To keep high-potential millennials and other workers at your company, ensure you’re hiring the right people first. Use video interviews to broaden your search efforts geographically and to better establish an accurate feel for potential workers, all while saving time and money.

  • Embody values. A 2012 survey by Net Impact found that 58 percent of respondents said they’d be willing to take a 15 percent pay cut in order to work for a company that has values similar to their own.

To keep high-potential millennials at your company, do more than just hand employees a list of the company’s values on day one; actually embody the values day in and day out and reward employees who do the same.

  • Encourage communication. If today’s social marketing campaigns illustrate one thing, it’s that consumers enjoy engaging in open conversation.

Likewise, employees, especially millennials, appreciate the opportunity to share ideas and opinions openly in the workplace. To keep high-potential millennials at your company, encourage open two-way communication among all employees through various channels.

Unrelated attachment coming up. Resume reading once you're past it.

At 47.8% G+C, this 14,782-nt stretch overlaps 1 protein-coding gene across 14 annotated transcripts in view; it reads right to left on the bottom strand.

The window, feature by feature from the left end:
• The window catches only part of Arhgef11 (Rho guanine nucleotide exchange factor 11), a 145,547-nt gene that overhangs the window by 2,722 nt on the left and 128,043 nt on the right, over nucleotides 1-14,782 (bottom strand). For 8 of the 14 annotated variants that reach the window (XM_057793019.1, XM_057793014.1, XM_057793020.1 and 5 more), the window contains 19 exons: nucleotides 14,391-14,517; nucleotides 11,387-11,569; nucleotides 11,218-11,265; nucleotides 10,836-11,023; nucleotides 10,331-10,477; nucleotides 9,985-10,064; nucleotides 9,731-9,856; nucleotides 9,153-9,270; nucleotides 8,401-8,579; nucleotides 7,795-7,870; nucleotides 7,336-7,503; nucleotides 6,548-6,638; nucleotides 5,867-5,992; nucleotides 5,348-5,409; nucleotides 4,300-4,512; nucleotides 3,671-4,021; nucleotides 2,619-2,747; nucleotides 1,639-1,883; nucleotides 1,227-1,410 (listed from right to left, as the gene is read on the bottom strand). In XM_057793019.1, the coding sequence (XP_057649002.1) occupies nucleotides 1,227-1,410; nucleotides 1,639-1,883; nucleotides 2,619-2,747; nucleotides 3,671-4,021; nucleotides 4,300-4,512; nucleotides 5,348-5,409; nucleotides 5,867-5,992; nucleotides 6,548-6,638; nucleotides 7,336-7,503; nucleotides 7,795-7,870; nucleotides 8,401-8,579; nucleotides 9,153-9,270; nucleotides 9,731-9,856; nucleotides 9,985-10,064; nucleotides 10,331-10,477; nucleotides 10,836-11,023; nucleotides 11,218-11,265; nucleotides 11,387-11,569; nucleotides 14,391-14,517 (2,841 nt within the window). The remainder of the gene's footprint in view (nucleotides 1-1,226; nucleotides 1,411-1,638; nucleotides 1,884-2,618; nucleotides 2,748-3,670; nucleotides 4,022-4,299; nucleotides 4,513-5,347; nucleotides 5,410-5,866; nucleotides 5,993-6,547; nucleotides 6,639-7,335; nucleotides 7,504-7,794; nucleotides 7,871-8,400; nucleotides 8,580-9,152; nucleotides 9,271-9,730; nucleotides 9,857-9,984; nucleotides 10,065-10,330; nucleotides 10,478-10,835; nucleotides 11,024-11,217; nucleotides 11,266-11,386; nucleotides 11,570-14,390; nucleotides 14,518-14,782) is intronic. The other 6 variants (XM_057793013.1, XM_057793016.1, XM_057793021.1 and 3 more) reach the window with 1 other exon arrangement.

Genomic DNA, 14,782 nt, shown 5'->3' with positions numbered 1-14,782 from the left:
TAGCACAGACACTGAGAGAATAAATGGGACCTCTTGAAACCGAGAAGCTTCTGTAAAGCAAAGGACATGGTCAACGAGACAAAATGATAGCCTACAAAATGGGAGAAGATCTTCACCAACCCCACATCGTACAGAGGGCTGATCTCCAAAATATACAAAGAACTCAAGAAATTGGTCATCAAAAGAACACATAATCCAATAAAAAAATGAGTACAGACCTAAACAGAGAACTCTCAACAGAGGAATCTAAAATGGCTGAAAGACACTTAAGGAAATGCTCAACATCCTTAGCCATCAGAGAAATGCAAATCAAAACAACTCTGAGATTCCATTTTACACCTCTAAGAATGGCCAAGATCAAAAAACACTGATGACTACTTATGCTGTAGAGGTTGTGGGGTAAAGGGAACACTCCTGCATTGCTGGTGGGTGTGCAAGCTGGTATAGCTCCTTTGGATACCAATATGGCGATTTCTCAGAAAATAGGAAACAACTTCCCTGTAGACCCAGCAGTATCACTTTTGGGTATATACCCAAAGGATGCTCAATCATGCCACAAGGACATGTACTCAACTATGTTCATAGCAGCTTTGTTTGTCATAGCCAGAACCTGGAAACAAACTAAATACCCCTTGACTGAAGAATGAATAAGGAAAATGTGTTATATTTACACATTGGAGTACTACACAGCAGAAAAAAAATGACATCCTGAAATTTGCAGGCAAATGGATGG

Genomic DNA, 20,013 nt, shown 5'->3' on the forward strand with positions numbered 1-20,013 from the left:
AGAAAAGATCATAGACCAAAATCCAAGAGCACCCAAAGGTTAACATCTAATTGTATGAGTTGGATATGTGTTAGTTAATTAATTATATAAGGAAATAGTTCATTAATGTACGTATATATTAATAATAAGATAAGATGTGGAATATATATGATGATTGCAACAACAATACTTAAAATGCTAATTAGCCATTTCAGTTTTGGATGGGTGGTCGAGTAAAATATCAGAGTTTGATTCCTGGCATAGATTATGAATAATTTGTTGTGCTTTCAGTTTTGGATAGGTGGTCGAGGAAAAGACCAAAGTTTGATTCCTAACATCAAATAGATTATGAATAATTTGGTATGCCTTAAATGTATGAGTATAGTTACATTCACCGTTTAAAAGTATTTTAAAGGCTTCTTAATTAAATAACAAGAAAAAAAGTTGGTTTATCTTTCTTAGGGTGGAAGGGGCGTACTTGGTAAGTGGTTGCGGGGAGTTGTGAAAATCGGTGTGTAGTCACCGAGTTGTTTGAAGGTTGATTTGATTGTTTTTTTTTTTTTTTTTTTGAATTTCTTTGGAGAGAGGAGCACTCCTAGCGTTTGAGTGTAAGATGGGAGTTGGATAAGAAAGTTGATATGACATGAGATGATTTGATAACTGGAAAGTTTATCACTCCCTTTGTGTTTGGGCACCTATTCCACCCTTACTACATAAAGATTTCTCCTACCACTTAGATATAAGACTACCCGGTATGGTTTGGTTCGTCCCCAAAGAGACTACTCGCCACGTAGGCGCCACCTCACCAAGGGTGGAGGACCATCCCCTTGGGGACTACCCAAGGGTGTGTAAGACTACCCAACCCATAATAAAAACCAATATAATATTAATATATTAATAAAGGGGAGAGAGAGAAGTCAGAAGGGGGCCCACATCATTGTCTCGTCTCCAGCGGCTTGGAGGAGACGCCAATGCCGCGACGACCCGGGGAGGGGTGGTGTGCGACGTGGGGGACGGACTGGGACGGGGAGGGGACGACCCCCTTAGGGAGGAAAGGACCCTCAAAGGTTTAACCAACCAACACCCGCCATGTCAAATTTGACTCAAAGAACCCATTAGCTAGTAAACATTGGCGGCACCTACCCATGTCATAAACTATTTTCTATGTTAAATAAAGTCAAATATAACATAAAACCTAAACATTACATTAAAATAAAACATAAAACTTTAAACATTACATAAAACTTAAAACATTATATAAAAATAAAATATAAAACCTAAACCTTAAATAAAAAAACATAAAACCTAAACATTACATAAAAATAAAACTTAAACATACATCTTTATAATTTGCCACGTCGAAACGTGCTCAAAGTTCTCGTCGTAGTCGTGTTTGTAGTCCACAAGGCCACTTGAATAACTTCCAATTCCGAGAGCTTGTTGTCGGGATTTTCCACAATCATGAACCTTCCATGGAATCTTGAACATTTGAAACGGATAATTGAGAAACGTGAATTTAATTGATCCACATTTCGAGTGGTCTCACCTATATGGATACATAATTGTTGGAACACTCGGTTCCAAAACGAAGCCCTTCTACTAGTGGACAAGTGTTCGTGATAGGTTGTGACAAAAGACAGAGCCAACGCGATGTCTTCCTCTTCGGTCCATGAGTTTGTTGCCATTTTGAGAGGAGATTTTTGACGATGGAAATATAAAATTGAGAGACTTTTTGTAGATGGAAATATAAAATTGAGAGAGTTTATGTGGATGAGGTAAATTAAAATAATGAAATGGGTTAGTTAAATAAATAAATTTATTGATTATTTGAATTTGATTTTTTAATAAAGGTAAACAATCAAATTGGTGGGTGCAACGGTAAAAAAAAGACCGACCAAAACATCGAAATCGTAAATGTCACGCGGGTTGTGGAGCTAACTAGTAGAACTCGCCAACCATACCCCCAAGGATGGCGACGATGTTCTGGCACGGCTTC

• Integrate technology. Millennials are stereotypically the most tech- and digital-savvy generation in history. In fact, Gen Y’ers are prioritizing acquiring the latest smartphone or tablet above purchasing a car.

To keep Gen Y’ers at your company, demonstrate your company’s desire to be a technology leader by implementing the latest technology, beginning with video interviews in the hiring process.

  • Offer flexibility. More young workers in industries that don’t demand in-office face time prefer to do their work outside the office, according to a recent Detroit News article. And for Gen Y’ers in industries where face time is required, flexible hours can be more important than high salaries.

To keep your high-potential Gen Y’ers around, try to offer more workplace flexibility. If more schedule and telecommuting flexibility isn’t possible at your company, see the next tip.

  • Ask for input. Assuming that Gen Y’ers at your company want holiday gift baskets or other outdated employee perks that won’t inspire gratitude will have them running out the door before their first year is up. To keep Gen Y’ers at your company, ask what benefits they want to receive or take inspiration for employee benefits from other companies with cool perks.

  • Offer training. Information today is doubling every 18 months. By some estimations, that means workers need to recover a quarter of their college education every five years just to keep up with industry standards.

To retain Gen Y’ers value and keep them at your company, offer training opportunities for workers to learn new and refreshed information and knowledge. Your company can even offer education benefits for Gen Y’ers itching to return to the classroom.